cares for her; I will have nothing more to do with this."

"Miki doesn't know what he wants. I have to look after him.
I have to keep him safe from them."

"Come now." She laughed quietly. "Be honest with me, and
honest with yourself. Let us not mince words. You are jealous.
She had him first. She might have him again. I've not seen you
making such efforts against any of the others. How sad and human
and childish you are."

The Rose stared for a moment, green eyes dark like a
shadowed forest, and then she moved her lips, showing teeth.
"Poor old woman, you hold back time with unguent and potion and
spell, but you cannot hold it back all the way. Each day, you
become less beautiful, more wrinkled, and one day you will be a
withered hag, for all your power. And I will be only more
beautiful, so beautiful that men and women alike will die for my
beauty--"

"Indeed." Hoshimi cut her off, quietly. "You are, after
all, a thing without flesh, you are become an incarnation, an
Idea of beauty, an eternal phantom existence. And I grow old,
despite my power, and my skin withers and wrinkles, and my
tits sag, but I may go beyond boundaries within which you
are confined, and when I couple with a man, I do it as myself,
and not as the memory of another woman's body."

The face of the Rose twisted, and she hissed her next words.
"Fulfill the bargain." She drew herself up, becoming taller,
more magnificent, so beautiful it would break the hearts of men;
Hoshimi watched calmly, unaffected, long beyond beauty. "We had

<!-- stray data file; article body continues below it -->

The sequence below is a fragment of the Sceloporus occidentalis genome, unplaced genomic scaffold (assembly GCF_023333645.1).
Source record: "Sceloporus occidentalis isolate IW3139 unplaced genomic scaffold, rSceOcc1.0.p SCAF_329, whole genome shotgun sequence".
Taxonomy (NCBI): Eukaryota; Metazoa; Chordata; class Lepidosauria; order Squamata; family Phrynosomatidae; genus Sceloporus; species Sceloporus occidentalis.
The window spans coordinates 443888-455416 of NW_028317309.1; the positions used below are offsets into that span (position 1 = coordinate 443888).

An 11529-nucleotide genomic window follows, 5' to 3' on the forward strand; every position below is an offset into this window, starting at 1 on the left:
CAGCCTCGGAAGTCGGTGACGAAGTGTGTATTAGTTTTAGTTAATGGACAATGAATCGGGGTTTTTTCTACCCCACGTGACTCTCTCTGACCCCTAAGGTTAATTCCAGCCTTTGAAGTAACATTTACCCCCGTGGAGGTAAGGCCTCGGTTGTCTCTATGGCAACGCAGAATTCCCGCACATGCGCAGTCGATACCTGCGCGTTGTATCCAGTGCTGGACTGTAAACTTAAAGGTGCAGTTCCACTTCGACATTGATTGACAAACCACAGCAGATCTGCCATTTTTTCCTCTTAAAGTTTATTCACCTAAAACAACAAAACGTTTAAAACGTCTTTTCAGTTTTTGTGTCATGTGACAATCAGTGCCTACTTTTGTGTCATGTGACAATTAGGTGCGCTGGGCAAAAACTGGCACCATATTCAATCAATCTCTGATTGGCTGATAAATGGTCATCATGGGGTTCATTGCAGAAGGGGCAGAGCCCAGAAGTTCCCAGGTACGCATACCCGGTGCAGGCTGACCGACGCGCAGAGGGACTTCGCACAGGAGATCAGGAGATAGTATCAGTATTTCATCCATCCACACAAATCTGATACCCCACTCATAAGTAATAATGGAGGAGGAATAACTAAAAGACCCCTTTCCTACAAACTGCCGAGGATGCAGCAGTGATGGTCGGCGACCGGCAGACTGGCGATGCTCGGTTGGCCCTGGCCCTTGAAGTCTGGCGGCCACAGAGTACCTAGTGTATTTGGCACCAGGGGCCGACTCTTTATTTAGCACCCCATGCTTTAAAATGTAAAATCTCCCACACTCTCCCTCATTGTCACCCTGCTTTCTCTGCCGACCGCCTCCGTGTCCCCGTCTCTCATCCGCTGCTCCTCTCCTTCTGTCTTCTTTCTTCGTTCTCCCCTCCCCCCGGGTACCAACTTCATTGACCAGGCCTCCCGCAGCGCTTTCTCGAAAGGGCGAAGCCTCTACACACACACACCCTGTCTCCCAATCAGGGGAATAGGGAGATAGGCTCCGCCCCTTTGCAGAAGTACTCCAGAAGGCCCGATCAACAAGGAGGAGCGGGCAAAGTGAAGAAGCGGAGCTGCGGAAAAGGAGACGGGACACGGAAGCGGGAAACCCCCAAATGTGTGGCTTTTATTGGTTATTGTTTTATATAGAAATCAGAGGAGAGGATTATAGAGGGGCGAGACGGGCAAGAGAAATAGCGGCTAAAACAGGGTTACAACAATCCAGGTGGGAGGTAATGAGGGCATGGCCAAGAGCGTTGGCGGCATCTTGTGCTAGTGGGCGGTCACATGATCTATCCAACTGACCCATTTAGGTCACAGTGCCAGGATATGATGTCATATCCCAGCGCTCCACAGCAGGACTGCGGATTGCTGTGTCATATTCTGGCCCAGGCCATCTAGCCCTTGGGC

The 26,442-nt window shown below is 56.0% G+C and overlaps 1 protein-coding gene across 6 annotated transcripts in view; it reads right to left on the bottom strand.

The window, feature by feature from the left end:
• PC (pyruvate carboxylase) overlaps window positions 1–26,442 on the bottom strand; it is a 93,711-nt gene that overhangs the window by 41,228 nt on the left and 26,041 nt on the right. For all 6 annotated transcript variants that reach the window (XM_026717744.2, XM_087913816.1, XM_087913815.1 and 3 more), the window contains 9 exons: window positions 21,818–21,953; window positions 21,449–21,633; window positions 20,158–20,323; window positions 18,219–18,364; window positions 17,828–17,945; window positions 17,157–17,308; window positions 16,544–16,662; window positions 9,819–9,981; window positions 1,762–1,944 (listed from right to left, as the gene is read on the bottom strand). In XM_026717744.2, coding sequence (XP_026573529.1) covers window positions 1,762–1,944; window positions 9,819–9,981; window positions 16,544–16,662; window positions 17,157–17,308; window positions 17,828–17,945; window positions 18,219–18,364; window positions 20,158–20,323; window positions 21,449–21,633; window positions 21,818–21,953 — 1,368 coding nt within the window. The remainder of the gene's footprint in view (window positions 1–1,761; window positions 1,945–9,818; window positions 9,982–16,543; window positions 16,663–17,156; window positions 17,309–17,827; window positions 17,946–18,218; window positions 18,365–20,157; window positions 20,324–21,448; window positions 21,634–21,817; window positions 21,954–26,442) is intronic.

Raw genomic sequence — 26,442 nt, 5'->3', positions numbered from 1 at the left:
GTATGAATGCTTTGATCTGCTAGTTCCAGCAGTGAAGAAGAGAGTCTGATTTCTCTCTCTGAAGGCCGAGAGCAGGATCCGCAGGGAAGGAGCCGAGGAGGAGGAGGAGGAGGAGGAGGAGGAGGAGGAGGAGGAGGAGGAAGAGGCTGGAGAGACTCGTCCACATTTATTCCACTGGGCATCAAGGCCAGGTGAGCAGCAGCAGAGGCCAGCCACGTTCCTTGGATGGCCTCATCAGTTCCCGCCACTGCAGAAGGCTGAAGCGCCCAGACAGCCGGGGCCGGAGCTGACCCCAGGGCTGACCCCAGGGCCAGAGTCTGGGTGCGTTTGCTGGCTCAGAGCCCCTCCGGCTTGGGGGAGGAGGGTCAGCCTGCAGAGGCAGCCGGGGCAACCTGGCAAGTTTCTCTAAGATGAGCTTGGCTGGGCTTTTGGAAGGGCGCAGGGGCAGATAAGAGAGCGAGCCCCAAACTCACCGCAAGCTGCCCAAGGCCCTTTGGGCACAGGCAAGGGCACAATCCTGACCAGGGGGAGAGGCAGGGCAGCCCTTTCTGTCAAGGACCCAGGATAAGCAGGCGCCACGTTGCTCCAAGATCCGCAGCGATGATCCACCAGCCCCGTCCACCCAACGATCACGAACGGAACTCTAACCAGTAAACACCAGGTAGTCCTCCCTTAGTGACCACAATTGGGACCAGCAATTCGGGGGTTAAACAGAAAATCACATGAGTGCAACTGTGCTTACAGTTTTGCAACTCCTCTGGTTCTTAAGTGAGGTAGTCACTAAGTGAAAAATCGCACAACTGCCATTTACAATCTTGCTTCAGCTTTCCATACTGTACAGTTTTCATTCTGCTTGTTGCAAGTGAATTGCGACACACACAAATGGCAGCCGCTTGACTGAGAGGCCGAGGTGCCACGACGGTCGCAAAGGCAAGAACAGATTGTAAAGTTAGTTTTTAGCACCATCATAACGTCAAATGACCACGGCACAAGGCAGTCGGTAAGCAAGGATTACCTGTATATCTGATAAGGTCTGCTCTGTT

an agreement. I have delivered."

Before Hoshimi could respond, she was gone, swirled away, an
autumn breeze, a burning pile of leaves, a discordant swirl of
piano notes under a gibbous moon. Hoshimi drew a hand across her
mouth, frowning; there was a bad taste in it.

"The agreement was sworn neither by blood or fire," she
murmured, troubled all the same. Pointless, she reasoned, to
make an enemy over one life, so long as her hand could not be
detected in the taking of it. She had agreed so the Rose would
give her what she desired; she had what she desired now, the Rose
was of no further use. And yet still...

Down on the first floor, her husband was shaking, staring at
his hands. His drafting compass had fallen aside, the pencil
held within one arm leaving a jagged line across white paper
filled with circles and equations. "So beautiful," he murmured.
"So beautiful..."

"Do be quiet," she called to him, heading into the shelves
to find Trivia. "I'm trying to work up here."

* * *

Utena looked from one woman to the other: Shiori, who appeared
to have forced her way through a hedge of thorns to arrive here,
and Kanae, regarding the new intruder with a hostess's smile and
a feral animal's eyes. Beyond the transparent walls of the
solarium, the sun slowly sank behind the peak of a hill, and the
sky turned crimson in preparation for the night.

"Excuse me?" Shiori asked quizzically, staring back at Kanae
as though expecting her to vanish into thin air (she was, after
all, supposed to be dead) at any moment.

"I asked you," Kanae said slowly, "if you're here to hurt
the baby." Utena started slightly, seeing that Kanae's hands
were clenched at her sides into tight fists. "Are you?"

Before Shiori could say anything, Utena turned to Kanae and
smilingly, hastily, spoke. "This is my friend Takatsuki Shiori,
Kanae-san. She's not here to hurt the baby."

Shiori pursed her lips and seemed about to say something,
then shook her head and wiped at her tear-damp eyes and cheeks
with the back of one hand. Utena hurriedly dug into her breast
pocket and found (as she had hoped) the old monogrammed
handkerchief she'd always carried at Ohtori.

"Here."

"Thank you."

Shiori took it, and hid her face within the folds, dabbing
away as best she could the signs of her recent crying. Kanae,
meanwhile, relaxed somewhat.

"I want to hear her say it," she said finally, as Utena took
back her handkerchief, folded it, and tucked it away.

"Huh?"

"I want," Kanae repeated, "to hear her say it. Hear her say
she's not here to hurt the baby."

"I'm not here to hurt the baby," Shiori mumbled. "I--"